Astronomers have discovered billions of dwarf galaxies on the cosmic web

With the help of the Very Large Telescope (VLT) of the European Southern Observatory (ESO), astronomers for the first time examined in detail several strands of the cosmic web – the structures of hydrogen gas in which galaxies form. It turned out that these filaments are filled with billions of dwarf galaxies that no one knew about before. The research results are published in the journal Astronomy & Astrophysics.

Although gas filaments, or filaments, in which galaxies are born, have long been predicted by cosmological models, they have not yet been directly observed. Everything that was known about the structure of the cosmic web was limited to a few specific regions along the lines of propagation of the rays of the quasars, which, like car headlights, “flash” gas clouds along the line of sight.

Now, French astrophysicists from the Lyon Center for Astrophysical Research and the University of the Côte d’Azur have directly discovered and studied several strands of the cosmic web using the multifunctional spectroscopic instrument MUSE, installed on the ESO Very Large Telescope in Chile.

MUSE is the main element of the adaptive optics system, which compensates for the blurring of the Earth’s atmosphere and allows, by increasing the contrast, to obtain much clearer images of even very weakly developed objects of the Universe.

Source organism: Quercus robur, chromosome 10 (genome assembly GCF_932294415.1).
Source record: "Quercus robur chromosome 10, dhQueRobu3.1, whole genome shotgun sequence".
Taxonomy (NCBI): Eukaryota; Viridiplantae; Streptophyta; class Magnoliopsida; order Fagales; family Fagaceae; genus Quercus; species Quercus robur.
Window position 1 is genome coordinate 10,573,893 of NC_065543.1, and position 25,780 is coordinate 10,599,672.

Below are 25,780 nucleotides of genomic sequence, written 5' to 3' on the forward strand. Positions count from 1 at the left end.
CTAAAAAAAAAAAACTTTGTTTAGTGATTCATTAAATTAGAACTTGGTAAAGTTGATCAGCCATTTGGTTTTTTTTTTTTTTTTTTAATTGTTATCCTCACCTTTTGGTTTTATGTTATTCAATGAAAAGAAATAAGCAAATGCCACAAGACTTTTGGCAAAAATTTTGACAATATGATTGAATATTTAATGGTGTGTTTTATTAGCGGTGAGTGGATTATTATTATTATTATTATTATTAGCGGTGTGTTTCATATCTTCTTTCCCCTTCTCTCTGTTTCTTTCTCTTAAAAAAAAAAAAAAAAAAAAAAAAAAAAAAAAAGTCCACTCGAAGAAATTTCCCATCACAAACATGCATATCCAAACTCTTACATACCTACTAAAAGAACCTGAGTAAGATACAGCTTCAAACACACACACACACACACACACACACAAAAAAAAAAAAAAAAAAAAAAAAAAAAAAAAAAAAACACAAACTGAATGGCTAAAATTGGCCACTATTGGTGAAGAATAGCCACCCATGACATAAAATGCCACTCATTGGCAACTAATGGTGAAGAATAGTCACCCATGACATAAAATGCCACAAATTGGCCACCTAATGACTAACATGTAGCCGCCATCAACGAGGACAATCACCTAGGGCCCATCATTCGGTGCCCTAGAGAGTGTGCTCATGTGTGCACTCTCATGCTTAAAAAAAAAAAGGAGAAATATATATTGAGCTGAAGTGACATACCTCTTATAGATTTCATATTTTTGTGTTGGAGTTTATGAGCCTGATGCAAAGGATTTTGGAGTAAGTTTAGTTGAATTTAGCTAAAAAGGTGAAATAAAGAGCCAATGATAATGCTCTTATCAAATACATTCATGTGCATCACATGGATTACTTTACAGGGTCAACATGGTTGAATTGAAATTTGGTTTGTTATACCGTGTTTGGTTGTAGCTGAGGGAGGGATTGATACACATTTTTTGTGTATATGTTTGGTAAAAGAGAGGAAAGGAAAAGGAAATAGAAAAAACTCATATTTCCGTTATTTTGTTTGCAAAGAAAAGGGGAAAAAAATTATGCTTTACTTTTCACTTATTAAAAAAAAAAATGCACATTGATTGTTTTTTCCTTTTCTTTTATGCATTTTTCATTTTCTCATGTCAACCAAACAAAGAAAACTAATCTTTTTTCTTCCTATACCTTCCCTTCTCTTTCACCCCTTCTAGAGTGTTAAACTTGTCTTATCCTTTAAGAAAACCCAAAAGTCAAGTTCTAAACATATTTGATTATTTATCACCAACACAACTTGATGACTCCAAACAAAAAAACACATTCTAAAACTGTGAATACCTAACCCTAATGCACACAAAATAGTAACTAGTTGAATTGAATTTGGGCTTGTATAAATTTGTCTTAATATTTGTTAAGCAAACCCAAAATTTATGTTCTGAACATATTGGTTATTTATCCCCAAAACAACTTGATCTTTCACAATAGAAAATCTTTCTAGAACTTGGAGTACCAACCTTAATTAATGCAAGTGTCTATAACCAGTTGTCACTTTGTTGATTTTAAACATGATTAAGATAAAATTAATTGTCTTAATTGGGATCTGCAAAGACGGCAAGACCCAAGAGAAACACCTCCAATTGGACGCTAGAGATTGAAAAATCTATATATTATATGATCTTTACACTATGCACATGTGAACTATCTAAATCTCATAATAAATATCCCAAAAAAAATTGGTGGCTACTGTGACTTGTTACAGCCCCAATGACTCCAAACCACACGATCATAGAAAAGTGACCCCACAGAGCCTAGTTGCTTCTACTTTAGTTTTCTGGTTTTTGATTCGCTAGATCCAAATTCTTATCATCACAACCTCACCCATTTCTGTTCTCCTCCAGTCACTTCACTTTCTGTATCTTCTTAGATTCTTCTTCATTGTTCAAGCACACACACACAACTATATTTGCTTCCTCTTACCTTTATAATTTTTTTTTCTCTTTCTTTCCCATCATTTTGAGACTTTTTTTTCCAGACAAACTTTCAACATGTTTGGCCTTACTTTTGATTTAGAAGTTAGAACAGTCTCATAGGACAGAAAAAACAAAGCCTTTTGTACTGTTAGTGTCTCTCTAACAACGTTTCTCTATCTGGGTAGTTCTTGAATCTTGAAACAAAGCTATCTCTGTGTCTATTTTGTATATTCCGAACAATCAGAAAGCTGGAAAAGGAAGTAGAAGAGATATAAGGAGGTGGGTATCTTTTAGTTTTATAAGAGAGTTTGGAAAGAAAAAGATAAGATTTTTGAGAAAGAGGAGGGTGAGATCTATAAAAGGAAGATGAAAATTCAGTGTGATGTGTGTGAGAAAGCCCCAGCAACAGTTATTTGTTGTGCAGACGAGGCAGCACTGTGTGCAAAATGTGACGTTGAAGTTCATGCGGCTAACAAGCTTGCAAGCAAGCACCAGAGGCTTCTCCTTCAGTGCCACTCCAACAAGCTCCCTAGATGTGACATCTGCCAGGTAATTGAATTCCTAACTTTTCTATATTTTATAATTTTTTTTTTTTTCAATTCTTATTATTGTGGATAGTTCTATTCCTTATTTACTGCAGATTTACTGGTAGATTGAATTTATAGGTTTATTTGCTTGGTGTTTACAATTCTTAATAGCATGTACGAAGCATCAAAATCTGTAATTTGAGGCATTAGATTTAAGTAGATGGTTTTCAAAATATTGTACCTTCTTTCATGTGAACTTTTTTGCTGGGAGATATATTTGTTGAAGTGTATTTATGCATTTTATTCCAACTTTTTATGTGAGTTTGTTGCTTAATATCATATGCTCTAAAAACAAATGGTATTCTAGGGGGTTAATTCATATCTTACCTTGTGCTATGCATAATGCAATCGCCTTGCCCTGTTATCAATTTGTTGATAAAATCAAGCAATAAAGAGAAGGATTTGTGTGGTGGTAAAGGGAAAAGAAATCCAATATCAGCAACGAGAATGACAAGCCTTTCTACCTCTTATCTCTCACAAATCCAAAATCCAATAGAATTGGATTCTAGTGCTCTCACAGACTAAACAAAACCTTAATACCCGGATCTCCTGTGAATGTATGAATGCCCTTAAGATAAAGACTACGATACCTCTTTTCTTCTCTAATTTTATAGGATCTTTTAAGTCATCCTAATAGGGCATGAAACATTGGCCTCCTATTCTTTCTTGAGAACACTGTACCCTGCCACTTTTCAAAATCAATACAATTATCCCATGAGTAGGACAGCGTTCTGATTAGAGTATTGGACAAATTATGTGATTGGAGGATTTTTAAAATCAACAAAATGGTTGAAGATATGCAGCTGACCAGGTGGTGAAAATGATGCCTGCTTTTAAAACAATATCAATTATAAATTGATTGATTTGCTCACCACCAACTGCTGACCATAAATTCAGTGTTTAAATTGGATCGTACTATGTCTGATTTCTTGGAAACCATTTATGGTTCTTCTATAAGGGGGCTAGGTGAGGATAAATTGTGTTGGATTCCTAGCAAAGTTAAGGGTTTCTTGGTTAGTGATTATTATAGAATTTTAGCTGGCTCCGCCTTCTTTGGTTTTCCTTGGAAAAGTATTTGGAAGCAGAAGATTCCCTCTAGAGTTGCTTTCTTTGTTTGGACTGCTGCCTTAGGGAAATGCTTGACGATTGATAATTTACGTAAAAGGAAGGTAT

For their study, the authors selected a fragment of the so-called Hubble Superdeep Field (HUDF), an image of a small region of space compiled from data obtained by the Hubble Space Telescope from September 24, 2003 to January 16, 2004.

Scientists have observed this site for over 140 hours. It took eight months to prepare for the observation. After that, it took more than a year to process and analyze the data, as well as to image the hydrogen filaments that formed just one to two billion years after the Big Bang.

Although the HUDF is one of the most deeply studied parts of the cosmos, about 40 percent of the galaxies identified by MUSE are unparalleled in Hubble imagery.

The biggest surprise for the researchers was the discovery that the light from the gas filaments comes from a hitherto invisible population of billions of dwarf galaxies with many stars. It was previously believed that this glow is generated by diffuse cosmic ultraviolet background radiation, which, by heating the gas in the fibers, causes them to glow.

Although these galaxies are too faint to be detected individually with modern instruments, their existence will have serious implications for models of the large-scale structure of the universe and understanding how all other galaxies were formed from the gas of the cosmic web, the authors note.

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